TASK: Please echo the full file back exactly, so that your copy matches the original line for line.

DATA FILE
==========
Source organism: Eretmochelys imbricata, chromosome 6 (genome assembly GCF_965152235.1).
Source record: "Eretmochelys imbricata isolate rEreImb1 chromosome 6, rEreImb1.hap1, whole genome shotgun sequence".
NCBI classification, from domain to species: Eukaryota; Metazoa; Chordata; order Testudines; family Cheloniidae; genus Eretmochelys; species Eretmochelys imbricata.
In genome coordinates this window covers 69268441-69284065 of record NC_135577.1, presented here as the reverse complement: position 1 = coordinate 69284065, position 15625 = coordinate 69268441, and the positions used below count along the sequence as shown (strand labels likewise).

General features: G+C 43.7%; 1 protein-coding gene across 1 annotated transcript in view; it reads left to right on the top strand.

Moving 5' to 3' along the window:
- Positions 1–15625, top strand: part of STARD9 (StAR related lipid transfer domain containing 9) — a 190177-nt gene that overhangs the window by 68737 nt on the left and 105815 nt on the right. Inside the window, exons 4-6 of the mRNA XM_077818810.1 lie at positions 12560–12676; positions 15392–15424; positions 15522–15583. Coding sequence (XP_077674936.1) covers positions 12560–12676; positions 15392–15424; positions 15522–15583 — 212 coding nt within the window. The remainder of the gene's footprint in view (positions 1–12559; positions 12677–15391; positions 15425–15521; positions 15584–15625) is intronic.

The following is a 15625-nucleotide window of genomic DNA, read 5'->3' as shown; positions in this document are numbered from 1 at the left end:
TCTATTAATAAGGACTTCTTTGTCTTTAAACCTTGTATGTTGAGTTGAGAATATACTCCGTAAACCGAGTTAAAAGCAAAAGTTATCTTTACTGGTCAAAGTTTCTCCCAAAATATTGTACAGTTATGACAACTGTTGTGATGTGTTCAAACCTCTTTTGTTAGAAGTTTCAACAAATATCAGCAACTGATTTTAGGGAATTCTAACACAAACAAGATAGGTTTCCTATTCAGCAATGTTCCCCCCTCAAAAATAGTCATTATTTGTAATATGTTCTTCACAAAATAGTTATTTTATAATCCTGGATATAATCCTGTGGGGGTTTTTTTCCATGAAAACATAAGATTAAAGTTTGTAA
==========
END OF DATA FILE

Source organism: Eretmochelys imbricata, chromosome 6 (genome assembly GCF_965152235.1).
Source record: "Eretmochelys imbricata isolate rEreImb1 chromosome 6, rEreImb1.hap1, whole genome shotgun sequence".
NCBI classification, from domain to species: Eukaryota; Metazoa; Chordata; order Testudines; family Cheloniidae; genus Eretmochelys; species Eretmochelys imbricata.
In genome coordinates this window covers 69268441-69284065 of record NC_135577.1, presented here as the reverse complement: position 1 = coordinate 69284065, position 15625 = coordinate 69268441, and the positions used below count along the sequence as shown (strand labels likewise).

General features: G+C 43.7%; 1 protein-coding gene across 1 annotated transcript in view; it reads left to right on the top strand.

Moving 5' to 3' along the window:
- Positions 1–15625, top strand: part of STARD9 (StAR related lipid transfer domain containing 9) — a 190177-nt gene that overhangs the window by 68737 nt on the left and 105815 nt on the right. Inside the window, exons 4-6 of the mRNA XM_077818810.1 lie at positions 12560–12676; positions 15392–15424; positions 15522–15583. Coding sequence (XP_077674936.1) covers positions 12560–12676; positions 15392–15424; positions 15522–15583 — 212 coding nt within the window. The remainder of the gene's footprint in view (positions 1–12559; positions 12677–15391; positions 15425–15521; positions 15584–15625) is intronic.

The following is a 15625-nucleotide window of genomic DNA, read 5'->3' as shown; positions in this document are numbered from 1 at the left end:
TCTATTAATAAGGACTTCTTTGTCTTTAAACCTTGTATGTTGAGTTGAGAATATACTCCGTAAACCGAGTTAAAAGCAAAAGTTATCTTTACTGGTCAAAGTTTCTCCCAAAATATTGTACAGTTATGACAACTGTTGTGATGTGTTCAAACCTCTTTTGTTAGAAGTTTCAACAAATATCAGCAACTGATTTTAGGGAATTCTAACACAAACAAGATAGGTTTCCTATTCAGCAATGTTCCCCCCTCAAAAATAGTCATTATTTGTAATATGTTCTTCACAAAATAGTTATTTTATAATCCTGGATATAATCCTGTGGGGGTTTTTTTCCATGAAAACATAAGATTAAAGTTTGTAA